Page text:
So if we replace our coal with natural gas but let methane go unchecked, we won't be much closer to meaningfully mitigating climate change, said Mark Brownstein of the Environmental Defense Fund. "Leak rates as low as 1 to 3 percent undo much of the benefit of going from coal to gas," he added. (Some climate scientists disagree with this assessment, arguing that CO2 from coal is significantly more damaging over the long run than methane leaks from natural gas operations.) The plan proposed today will focus on plugging leaks and will help ensure that the quest to curb carbon emissions doesn't simply shift our climate impact to another gas.

Saving money and energy: Methane leaks aren't just bad for the climate, they're also bad for business. Every year, according to a recent New York University analysis, between 1 and 3 percent of all US natural gas production is lost to leaks and venting, enough to heat more 6 million homes. A separate study from the World Resources Institute put the price tag for all that lost gas at $1.5 billion per year. Plugging leaks and limiting venting from drilling sites would keep more gas on the market.

The industry doesn't deny that leaks are a problem for its bottom line; the dispute is over whether intervention from the federal government is required and whether the cost to fix the leaks is worth it. Today the president of the American Petroleum Institute called the methane proposal "another layer of burdensome requirements [that] could actually slow down industry progress to reduce methane emissions." While it's true that overall methane emissions have been on a modest decline over the past several years, Brownstein said much more is needed to meet the nation's climate goals. And the oil and gas sector is the single biggest source of methane.

Cleaning up fracking: Behind any conversation about natural gas is always the specter of fracking. Of course, there are many concerns about fracking that have nothing to do with methane emissions: Public health issues related to water contamination, for example, or earthquakes. But stringent methane rules could alleviate some of the climate-related concerns about the fracking boom and could help refocus the debate around local pollution and land rights issues. These rules are also an opportunity, Brownstein said, for the gas industry to show good faith. "If the industry resists basic regulation for a relatively simple issue to solve, what is the public to think about the industry's willingness to solve more complex issues," he said. "This is a moment of truth."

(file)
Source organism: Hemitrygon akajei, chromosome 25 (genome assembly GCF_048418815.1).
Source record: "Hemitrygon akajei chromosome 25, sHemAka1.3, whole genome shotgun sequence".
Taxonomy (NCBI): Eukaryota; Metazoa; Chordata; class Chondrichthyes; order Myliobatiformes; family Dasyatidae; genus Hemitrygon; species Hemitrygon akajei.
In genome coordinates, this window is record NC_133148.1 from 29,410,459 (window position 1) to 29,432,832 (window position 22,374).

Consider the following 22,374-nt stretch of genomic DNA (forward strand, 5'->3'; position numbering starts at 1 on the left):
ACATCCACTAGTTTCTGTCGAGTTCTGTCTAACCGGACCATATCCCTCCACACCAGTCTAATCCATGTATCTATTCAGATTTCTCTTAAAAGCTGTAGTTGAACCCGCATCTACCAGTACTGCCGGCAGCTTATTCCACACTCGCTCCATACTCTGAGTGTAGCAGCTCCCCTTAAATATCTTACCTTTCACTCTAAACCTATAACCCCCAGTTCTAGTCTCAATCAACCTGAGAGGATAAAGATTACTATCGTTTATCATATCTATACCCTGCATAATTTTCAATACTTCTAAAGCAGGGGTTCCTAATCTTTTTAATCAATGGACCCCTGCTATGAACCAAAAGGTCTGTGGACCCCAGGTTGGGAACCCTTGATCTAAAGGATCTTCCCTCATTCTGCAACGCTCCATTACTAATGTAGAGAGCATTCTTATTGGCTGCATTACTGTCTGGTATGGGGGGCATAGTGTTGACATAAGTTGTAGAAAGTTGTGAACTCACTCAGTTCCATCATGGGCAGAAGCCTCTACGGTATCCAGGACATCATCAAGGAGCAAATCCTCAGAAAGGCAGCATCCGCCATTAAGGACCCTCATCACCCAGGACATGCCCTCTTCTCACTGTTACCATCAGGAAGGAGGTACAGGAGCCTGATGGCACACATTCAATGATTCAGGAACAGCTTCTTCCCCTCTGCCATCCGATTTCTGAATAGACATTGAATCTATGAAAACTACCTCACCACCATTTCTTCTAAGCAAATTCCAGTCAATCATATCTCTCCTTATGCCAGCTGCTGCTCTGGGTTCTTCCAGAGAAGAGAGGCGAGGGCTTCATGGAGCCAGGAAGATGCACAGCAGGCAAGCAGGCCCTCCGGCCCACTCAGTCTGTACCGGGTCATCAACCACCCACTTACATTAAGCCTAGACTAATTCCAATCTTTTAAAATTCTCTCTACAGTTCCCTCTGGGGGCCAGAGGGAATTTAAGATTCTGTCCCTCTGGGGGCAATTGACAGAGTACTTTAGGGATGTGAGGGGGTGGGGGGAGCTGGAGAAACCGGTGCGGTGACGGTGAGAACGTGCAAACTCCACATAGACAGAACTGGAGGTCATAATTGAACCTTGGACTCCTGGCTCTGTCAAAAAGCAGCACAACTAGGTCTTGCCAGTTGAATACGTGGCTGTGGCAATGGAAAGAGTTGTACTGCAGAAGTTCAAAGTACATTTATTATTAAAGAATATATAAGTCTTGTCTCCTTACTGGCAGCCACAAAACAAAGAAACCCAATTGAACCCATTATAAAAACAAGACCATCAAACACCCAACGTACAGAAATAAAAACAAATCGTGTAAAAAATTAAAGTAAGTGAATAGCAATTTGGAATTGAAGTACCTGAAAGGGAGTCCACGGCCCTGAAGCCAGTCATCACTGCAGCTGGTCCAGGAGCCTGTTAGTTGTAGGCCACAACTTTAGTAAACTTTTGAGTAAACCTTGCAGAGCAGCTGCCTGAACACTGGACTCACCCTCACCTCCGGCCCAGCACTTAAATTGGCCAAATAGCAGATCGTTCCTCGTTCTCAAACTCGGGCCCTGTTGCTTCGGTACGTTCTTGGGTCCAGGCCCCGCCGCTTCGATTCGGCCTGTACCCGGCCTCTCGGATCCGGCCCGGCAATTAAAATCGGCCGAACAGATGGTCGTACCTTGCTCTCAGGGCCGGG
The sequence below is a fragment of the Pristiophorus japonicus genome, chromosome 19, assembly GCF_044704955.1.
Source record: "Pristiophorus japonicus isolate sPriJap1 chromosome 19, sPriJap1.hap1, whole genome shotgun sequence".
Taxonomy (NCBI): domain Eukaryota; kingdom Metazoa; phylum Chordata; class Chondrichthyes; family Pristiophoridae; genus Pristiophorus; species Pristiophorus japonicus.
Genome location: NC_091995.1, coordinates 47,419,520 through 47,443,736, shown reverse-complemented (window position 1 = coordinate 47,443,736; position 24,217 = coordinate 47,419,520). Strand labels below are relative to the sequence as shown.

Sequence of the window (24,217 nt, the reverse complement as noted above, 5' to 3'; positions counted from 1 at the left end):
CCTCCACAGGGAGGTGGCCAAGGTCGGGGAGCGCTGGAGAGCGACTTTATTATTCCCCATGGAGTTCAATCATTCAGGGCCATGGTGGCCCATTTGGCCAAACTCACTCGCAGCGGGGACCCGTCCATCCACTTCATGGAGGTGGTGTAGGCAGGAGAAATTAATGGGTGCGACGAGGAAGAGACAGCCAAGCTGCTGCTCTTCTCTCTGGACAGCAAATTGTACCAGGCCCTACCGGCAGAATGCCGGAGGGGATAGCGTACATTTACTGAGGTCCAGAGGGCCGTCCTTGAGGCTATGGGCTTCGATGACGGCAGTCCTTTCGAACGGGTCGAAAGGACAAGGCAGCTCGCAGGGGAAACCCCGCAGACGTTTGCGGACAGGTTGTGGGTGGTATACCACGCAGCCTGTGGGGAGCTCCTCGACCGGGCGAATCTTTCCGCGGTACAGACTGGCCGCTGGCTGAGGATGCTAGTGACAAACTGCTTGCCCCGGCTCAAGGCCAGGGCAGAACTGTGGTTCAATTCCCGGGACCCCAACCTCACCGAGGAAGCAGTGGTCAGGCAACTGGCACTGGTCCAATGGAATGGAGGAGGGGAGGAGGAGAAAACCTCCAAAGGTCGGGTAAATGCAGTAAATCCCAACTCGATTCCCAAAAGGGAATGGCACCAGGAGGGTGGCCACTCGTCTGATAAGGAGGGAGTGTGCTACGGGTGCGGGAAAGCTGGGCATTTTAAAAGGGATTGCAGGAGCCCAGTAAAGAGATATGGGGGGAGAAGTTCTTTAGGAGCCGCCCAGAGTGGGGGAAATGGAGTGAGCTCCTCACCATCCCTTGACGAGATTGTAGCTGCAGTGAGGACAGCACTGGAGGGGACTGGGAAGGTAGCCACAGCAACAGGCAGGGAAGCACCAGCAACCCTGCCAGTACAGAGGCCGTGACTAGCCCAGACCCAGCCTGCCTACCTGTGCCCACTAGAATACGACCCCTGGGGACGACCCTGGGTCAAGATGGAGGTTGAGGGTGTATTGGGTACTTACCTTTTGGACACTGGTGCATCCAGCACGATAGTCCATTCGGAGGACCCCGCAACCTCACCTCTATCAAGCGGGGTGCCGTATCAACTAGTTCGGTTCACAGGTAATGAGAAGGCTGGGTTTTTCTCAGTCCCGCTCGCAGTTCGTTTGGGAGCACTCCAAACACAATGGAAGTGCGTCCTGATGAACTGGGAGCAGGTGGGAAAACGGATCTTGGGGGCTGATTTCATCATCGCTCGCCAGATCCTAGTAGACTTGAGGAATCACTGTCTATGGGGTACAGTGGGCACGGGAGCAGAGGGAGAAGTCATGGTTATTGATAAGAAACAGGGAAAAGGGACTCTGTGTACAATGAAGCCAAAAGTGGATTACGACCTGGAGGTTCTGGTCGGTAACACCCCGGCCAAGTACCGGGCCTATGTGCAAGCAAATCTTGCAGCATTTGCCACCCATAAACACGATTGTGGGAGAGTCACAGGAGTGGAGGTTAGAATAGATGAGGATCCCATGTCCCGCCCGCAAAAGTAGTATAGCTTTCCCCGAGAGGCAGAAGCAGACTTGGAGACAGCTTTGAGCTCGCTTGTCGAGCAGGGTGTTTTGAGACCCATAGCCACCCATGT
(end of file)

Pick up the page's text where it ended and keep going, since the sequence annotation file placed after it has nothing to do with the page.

3 Medical Conditions That Bacon Can Cure

| Wed Jan. 14, 2015 7:00 AM EST

As we all know, the internet is obsessed with bacon. Physicians, however, are usually less bullish about the delicious yet notoriously artery-clogging treat. Until now: Over at the medical blog KevinMD, Dr. Jennifer Gunter combs the scientific literature and turns up three actual medical conditions that bacon can help treat: 

  1. Nosebleeds. Last October, Stanford otolaryngologist Ian Humphreys developed a nasal tampon made out of bacon that cured a young girl's bloody nose, an accomplishment for which he was awarded a 2014 IgNobel Prize in medicine. "Apparently the high salt content of bacon is believed to induce swelling which causes the blood vessels to constrict slowing the flow of blood and helping clotting," writes Gunter. When Humphreys won the IgNobel, Robert Jackler, chair of Stanford's otolaryngology department, told Stanford's Scope medical blog, "We are squealing with pride."
     
  2. An incredibly disgusting-sounding infection called furuncular myiasis in which the larvae of an insect called Dermatobia hominis nest in the human soft tissue or skin, resulting in boils and sometimes tissue destruction. Shudder. "The treatment largely consists of manually picking out the larvae with tweezers," writes Gunter. "Apparently bacon fat can be used as bait to lure the larvae to the skin surface for faster and more effective removal."
     
  3. Scabies. Apparently, bacon fat was once used in topical sulfur and salicylic acid creams used to treat this itchy and highly contagious skin infection. A 1991 study compared the bacon fat formulation to the more modern cold cream version and finds, Gunter writes, that "while the cold cream combination was 100% effective versus 88 percent for the bacon fat base the authors noted that the bacon fat concoction was 238 times less expensive than the cheapest scabicidal medication in the U.S."

So there you have it: bacon as medicine. Something to keep in mind if you have any left over after you make that gross bacon lattice thing for your Super Bowl party.